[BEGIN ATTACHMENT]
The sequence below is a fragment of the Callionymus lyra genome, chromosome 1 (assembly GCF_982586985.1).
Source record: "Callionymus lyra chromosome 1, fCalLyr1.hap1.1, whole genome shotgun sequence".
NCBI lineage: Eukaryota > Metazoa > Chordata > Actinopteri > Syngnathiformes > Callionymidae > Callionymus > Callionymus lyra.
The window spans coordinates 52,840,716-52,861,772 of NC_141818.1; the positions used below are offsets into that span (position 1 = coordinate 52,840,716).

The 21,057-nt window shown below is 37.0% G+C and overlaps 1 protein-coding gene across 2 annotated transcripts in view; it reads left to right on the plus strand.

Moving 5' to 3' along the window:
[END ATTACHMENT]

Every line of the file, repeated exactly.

The sequence below is a fragment of the Callionymus lyra genome, chromosome 1 (assembly GCF_982586985.1).
Source record: "Callionymus lyra chromosome 1, fCalLyr1.hap1.1, whole genome shotgun sequence".
NCBI lineage: Eukaryota > Metazoa > Chordata > Actinopteri > Syngnathiformes > Callionymidae > Callionymus > Callionymus lyra.
The window spans coordinates 52,840,716-52,861,772 of NC_141818.1; the positions used below are offsets into that span (position 1 = coordinate 52,840,716).

The 21,057-nt window shown below is 37.0% G+C and overlaps 1 protein-coding gene across 2 annotated transcripts in view; it reads left to right on the plus strand.

Moving 5' to 3' along the window: